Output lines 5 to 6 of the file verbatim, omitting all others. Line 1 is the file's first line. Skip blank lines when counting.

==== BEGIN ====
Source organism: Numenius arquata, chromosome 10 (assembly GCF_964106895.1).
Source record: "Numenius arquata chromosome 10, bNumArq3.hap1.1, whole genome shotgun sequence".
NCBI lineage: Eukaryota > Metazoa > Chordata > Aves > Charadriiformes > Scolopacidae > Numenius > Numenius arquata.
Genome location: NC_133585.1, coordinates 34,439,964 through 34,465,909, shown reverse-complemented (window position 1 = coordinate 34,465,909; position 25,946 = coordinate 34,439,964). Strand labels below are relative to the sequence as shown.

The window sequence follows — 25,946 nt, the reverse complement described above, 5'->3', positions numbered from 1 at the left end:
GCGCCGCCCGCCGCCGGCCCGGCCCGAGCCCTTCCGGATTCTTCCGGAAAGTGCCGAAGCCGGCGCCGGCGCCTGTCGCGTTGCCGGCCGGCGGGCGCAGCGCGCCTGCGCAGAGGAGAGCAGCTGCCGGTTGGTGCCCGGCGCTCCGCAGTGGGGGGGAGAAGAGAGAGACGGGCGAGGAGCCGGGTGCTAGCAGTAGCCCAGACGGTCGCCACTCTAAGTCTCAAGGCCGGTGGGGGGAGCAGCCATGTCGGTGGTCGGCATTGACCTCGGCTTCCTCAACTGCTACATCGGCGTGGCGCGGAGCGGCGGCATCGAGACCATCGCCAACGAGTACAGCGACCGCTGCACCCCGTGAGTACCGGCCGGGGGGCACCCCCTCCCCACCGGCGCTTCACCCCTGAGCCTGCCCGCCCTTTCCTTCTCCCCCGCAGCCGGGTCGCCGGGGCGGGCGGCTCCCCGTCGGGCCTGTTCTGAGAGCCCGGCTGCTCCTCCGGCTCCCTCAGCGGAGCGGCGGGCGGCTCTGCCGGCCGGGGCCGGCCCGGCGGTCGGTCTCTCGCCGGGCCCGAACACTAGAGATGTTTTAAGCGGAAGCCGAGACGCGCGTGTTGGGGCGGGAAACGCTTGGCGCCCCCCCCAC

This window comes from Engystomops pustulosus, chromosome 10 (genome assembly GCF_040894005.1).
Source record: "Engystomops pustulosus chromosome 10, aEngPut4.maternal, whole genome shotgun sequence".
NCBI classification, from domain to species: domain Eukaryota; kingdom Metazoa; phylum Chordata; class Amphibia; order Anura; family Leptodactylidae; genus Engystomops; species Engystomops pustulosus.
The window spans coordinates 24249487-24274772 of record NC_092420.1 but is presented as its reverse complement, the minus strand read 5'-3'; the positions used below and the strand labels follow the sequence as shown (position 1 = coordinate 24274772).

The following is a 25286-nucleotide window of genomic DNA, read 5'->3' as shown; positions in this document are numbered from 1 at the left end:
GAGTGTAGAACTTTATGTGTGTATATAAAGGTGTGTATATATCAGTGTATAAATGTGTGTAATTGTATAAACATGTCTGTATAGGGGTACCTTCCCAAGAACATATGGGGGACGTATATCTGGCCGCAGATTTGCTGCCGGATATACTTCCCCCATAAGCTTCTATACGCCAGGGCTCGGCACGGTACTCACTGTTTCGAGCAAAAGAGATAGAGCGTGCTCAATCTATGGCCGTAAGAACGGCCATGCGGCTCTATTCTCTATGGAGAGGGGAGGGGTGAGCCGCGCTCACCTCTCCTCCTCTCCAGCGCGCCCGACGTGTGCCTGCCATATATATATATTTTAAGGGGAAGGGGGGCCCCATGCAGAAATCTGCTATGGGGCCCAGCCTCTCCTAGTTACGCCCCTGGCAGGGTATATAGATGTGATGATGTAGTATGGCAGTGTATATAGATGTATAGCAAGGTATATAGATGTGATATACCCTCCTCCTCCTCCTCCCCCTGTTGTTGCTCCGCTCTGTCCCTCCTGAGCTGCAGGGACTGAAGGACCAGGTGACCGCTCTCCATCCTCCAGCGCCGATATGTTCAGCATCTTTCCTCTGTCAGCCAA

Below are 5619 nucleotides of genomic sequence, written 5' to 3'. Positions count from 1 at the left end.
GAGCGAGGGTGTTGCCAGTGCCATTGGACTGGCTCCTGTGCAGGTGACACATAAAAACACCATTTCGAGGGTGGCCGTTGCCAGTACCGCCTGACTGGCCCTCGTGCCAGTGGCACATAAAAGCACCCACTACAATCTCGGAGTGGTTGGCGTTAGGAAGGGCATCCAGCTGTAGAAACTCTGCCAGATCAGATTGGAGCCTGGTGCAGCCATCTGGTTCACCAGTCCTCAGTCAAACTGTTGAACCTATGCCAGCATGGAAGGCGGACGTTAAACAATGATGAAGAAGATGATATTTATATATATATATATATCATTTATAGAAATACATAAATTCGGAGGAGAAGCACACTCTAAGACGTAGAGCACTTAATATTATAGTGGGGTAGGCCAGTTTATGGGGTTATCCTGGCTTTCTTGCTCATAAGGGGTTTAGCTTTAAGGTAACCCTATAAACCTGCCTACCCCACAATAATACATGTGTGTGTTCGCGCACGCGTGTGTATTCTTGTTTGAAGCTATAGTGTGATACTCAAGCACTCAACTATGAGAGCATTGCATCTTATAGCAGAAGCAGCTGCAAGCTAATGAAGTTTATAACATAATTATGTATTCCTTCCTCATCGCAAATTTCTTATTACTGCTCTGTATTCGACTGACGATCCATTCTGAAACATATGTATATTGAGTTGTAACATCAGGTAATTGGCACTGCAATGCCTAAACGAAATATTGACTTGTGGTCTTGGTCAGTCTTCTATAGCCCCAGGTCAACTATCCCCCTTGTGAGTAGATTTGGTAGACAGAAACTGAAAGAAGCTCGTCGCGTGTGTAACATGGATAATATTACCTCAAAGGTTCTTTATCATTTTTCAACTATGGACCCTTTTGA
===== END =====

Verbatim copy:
The window sequence follows — 25,946 nt, the reverse complement described above, 5'->3', positions numbered from 1 at the left end:
GCGCCGCCCGCCGCCGGCCCGGCCCGAGCCCTTCCGGATTCTTCCGGAAAGTGCCGAAGCCGGCGCCGGCGCCTGTCGCGTTGCCGGCCGGCGGGCGCAGCGCGCCTGCGCAGAGGAGAGCAGCTGCCGGTTGGTGCCCGGCGCTCCGCAGTGGGGGGGAGAAGAGAGAGACGGGCGAGGAGCCGGGTGCTAGCAGTAGCCCAGACGGTCGCCACTCTAAGTCTCAAGGCCGGTGGGGGGAGCAGCCATGTCGGTGGTCGGCATTGACCTCGGCTTCCTCAACTGCTACATCGGCGTGGCGCGGAGCGGCGGCATCGAGACCATCGCCAACGAGTACAGCGACCGCTGCACCCCGTGAGTACCGGCCGGGGGGCACCCCCTCCCCACCGGCGCTTCACCCCTGAGCCTGCCCGCCCTTTCCTTCTCCCCCGCAGCCGGGTCGCCGGGGCGGGCGGCTCCCCGTCGGGCCTGTTCTGAGAGCCCGGCTGCTCCTCCGGCTCCCTCAGCGGAGCGGCGGGCGGCTCTGCCGGCCGGGGCCGGCCCGGCGGTCGGTCTCTCGCCGGGCCCGAACACTAGAGATGTTTTAAGCGGAAGCCGAGACGCGCGTGTTGGGGCGGGAAACGCTTGGCGCCCCCCCCAC